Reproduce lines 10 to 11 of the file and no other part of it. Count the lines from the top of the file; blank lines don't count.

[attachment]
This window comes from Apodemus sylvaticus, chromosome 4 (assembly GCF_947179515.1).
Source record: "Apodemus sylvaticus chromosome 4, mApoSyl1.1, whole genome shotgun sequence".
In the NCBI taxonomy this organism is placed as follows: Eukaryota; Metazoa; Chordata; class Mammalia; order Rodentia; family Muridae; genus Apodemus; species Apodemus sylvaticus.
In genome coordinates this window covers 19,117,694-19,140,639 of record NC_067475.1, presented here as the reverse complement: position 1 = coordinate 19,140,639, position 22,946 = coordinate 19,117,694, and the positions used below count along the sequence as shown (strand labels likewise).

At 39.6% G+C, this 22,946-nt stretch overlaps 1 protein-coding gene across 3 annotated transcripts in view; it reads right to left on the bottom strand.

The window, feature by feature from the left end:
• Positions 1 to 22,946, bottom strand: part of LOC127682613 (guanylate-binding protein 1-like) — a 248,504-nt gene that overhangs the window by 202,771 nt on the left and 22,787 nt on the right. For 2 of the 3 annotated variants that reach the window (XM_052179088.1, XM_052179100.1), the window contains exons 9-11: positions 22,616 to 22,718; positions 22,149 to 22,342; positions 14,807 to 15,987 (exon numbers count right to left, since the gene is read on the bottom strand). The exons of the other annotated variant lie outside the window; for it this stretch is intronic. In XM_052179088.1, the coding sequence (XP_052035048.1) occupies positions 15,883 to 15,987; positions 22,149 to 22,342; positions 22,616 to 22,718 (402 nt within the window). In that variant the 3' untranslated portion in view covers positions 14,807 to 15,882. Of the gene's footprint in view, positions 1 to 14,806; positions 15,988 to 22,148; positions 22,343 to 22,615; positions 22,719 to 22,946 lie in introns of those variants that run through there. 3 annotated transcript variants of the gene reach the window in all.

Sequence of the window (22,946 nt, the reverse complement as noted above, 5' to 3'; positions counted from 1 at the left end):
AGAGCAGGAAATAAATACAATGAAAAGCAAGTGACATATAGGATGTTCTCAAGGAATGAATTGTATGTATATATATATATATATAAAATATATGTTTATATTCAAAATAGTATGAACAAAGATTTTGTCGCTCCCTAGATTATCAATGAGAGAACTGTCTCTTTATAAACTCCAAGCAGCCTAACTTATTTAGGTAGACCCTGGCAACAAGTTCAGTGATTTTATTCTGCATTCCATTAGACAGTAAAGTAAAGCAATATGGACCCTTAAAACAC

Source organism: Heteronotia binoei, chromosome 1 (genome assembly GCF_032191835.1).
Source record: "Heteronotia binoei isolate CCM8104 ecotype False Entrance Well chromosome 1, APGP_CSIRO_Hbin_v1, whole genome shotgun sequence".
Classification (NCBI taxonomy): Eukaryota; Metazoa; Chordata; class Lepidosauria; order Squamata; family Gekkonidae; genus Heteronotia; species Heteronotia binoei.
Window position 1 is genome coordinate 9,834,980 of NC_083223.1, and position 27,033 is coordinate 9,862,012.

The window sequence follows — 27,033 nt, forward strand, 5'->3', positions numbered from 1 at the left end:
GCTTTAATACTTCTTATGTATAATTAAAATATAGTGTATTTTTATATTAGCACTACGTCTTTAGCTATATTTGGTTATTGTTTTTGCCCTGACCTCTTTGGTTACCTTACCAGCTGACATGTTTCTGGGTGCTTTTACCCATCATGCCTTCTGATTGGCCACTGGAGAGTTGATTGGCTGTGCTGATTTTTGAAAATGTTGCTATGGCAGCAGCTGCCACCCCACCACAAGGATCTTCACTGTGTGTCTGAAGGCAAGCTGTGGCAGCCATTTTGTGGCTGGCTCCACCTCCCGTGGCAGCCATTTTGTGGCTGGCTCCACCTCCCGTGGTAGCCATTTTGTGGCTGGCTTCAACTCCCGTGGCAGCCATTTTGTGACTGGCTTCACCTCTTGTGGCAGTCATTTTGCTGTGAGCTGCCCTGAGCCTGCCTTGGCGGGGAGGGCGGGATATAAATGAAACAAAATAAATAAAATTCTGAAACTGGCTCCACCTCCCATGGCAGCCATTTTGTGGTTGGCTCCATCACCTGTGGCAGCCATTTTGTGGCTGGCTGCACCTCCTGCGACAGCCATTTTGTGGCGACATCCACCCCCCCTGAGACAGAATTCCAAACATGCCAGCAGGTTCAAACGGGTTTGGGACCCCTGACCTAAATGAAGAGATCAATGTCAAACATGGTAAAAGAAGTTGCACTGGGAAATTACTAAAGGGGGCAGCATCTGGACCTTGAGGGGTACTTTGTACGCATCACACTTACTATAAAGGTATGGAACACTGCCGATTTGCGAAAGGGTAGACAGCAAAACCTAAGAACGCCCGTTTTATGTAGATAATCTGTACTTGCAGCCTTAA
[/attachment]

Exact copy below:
Source organism: Heteronotia binoei, chromosome 1 (genome assembly GCF_032191835.1).
Source record: "Heteronotia binoei isolate CCM8104 ecotype False Entrance Well chromosome 1, APGP_CSIRO_Hbin_v1, whole genome shotgun sequence".